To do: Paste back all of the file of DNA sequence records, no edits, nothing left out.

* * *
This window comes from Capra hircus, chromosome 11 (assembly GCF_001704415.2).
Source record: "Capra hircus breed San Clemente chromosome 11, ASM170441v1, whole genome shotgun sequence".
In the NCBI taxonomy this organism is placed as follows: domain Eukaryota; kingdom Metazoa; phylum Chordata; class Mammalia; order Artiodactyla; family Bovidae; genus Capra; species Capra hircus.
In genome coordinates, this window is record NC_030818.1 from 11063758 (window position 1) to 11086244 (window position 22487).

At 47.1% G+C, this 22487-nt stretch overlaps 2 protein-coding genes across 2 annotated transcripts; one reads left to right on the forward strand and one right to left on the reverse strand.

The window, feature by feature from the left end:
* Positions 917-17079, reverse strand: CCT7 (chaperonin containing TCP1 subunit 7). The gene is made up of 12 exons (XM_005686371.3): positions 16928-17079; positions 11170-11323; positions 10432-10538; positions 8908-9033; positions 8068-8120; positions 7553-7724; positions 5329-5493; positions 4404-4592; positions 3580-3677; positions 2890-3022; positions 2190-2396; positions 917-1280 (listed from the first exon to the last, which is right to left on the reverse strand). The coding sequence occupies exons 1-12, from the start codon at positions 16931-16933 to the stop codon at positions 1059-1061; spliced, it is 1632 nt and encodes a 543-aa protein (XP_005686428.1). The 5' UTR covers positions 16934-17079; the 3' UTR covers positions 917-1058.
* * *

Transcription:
This window comes from Capra hircus, chromosome 11 (assembly GCF_001704415.2).
Source record: "Capra hircus breed San Clemente chromosome 11, ASM170441v1, whole genome shotgun sequence".
In the NCBI taxonomy this organism is placed as follows: domain Eukaryota; kingdom Metazoa; phylum Chordata; class Mammalia; order Artiodactyla; family Bovidae; genus Capra; species Capra hircus.
In genome coordinates, this window is record NC_030818.1 from 11063758 (window position 1) to 11086244 (window position 22487).

At 47.1% G+C, this 22487-nt stretch overlaps 2 protein-coding genes across 2 annotated transcripts; one reads left to right on the forward strand and one right to left on the reverse strand.

The window, feature by feature from the left end:
* Positions 917-17079, reverse strand: CCT7 (chaperonin containing TCP1 subunit 7). The gene is made up of 12 exons (XM_005686371.3): positions 16928-17079; positions 11170-11323; positions 10432-10538; positions 8908-9033; positions 8068-8120; positions 7553-7724; positions 5329-5493; positions 4404-4592; positions 3580-3677; positions 2890-3022; positions 2190-2396; positions 917-1280 (listed from the first exon to the last, which is right to left on the reverse strand). The coding sequence occupies exons 1-12, from the start codon at positions 16931-16933 to the stop codon at positions 1059-1061; spliced, it is 1632 nt and encodes a 543-aa protein (XP_005686428.1). The 5' UTR covers positions 16934-17079; the 3' UTR covers positions 917-1058.